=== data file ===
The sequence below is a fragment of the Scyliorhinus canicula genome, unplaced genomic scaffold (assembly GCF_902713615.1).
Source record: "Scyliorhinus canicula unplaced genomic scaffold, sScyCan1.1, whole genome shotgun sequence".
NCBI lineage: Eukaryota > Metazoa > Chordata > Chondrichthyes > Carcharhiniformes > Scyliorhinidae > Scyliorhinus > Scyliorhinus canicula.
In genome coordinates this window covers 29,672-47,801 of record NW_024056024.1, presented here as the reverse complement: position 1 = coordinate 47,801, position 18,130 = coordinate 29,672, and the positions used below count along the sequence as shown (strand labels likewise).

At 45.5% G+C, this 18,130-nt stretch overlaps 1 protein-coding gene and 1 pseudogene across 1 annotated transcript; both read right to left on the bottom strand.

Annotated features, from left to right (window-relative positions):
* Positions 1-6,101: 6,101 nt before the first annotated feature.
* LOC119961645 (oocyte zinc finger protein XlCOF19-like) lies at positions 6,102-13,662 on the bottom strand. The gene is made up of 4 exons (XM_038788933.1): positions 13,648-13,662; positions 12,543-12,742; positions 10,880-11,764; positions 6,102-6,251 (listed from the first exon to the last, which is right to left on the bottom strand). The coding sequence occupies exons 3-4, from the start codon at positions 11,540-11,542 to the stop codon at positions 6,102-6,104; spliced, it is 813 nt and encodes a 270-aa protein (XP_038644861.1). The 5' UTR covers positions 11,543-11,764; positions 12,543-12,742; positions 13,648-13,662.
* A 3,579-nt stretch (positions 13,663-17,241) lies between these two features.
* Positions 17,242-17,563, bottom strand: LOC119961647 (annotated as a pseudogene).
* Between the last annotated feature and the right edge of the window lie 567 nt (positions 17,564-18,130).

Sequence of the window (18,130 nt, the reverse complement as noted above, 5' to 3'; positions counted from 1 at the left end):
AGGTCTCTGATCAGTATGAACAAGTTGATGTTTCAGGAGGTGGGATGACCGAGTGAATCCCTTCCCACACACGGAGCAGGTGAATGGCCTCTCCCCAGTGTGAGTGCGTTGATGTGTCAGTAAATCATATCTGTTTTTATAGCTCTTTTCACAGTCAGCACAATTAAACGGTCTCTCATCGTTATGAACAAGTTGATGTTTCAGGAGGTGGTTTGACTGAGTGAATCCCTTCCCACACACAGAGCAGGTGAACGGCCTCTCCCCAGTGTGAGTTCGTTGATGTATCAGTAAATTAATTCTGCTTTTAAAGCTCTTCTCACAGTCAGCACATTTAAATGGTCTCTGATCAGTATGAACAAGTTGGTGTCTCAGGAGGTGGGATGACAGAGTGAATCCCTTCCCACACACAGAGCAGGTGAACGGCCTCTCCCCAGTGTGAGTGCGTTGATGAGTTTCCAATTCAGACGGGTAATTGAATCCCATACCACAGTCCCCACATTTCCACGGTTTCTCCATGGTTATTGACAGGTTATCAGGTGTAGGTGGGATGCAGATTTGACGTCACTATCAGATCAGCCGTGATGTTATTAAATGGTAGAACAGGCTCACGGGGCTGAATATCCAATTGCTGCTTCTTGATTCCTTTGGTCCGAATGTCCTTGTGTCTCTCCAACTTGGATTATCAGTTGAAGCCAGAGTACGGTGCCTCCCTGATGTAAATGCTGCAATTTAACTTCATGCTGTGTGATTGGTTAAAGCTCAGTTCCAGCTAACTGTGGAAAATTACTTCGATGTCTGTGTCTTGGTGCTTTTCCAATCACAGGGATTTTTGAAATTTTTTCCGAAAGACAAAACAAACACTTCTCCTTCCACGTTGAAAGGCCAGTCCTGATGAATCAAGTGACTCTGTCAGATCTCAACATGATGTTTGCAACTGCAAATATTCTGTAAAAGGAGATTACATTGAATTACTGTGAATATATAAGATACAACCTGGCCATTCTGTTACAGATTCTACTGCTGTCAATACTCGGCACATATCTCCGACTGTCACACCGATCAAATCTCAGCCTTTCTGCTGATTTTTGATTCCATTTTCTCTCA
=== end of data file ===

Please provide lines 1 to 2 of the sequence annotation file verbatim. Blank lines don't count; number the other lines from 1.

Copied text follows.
The sequence below is a fragment of the Scyliorhinus canicula genome, unplaced genomic scaffold (assembly GCF_902713615.1).
Source record: "Scyliorhinus canicula unplaced genomic scaffold, sScyCan1.1, whole genome shotgun sequence".